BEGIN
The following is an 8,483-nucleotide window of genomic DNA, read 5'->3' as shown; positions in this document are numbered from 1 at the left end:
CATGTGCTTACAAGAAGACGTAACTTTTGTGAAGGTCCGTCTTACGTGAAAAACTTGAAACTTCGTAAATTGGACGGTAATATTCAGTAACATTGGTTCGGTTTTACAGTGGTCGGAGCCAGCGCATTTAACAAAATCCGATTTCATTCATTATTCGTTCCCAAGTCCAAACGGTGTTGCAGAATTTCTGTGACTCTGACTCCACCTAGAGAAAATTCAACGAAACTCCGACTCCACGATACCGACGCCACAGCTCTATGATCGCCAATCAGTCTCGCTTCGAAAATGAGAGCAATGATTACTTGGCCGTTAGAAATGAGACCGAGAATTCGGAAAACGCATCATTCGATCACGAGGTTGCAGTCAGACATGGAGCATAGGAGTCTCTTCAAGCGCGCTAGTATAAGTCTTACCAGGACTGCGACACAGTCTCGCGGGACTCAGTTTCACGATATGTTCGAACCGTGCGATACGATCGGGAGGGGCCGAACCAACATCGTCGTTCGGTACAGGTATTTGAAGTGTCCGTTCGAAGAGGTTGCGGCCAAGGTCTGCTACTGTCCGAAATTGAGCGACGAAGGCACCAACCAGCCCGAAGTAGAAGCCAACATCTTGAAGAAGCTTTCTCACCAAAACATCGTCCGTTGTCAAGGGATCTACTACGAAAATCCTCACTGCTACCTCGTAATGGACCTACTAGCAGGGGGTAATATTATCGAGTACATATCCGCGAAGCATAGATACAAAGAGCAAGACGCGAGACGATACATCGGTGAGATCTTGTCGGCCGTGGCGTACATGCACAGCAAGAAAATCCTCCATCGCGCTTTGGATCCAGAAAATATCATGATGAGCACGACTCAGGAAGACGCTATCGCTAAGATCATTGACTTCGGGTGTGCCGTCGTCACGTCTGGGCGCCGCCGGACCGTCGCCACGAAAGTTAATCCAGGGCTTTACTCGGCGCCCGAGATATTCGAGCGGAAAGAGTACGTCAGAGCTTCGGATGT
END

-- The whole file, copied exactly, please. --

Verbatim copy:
The following is an 8,483-nucleotide window of genomic DNA, read 5'->3' as shown; positions in this document are numbered from 1 at the left end:
CATGTGCTTACAAGAAGACGTAACTTTTGTGAAGGTCCGTCTTACGTGAAAAACTTGAAACTTCGTAAATTGGACGGTAATATTCAGTAACATTGGTTCGGTTTTACAGTGGTCGGAGCCAGCGCATTTAACAAAATCCGATTTCATTCATTATTCGTTCCCAAGTCCAAACGGTGTTGCAGAATTTCTGTGACTCTGACTCCACCTAGAGAAAATTCAACGAAACTCCGACTCCACGATACCGACGCCACAGCTCTATGATCGCCAATCAGTCTCGCTTCGAAAATGAGAGCAATGATTACTTGGCCGTTAGAAATGAGACCGAGAATTCGGAAAACGCATCATTCGATCACGAGGTTGCAGTCAGACATGGAGCATAGGAGTCTCTTCAAGCGCGCTAGTATAAGTCTTACCAGGACTGCGACACAGTCTCGCGGGACTCAGTTTCACGATATGTTCGAACCGTGCGATACGATCGGGAGGGGCCGAACCAACATCGTCGTTCGGTACAGGTATTTGAAGTGTCCGTTCGAAGAGGTTGCGGCCAAGGTCTGCTACTGTCCGAAATTGAGCGACGAAGGCACCAACCAGCCCGAAGTAGAAGCCAACATCTTGAAGAAGCTTTCTCACCAAAACATCGTCCGTTGTCAAGGGATCTACTACGAAAATCCTCACTGCTACCTCGTAATGGACCTACTAGCAGGGGGTAATATTATCGAGTACATATCCGCGAAGCATAGATACAAAGAGCAAGACGCGAGACGATACATCGGTGAGATCTTGTCGGCCGTGGCGTACATGCACAGCAAGAAAATCCTCCATCGCGCTTTGGATCCAGAAAATATCATGATGAGCACGACTCAGGAAGACGCTATCGCTAAGATCATTGACTTCGGGTGTGCCGTCGTCACGTCTGGGCGCCGCCGGACCGTCGCCACGAAAGTTAATCCAGGGCTTTACTCGGCGCCCGAGATATTCGAGCGGAAAGAGTACGTCAGAGCTTCGGATGT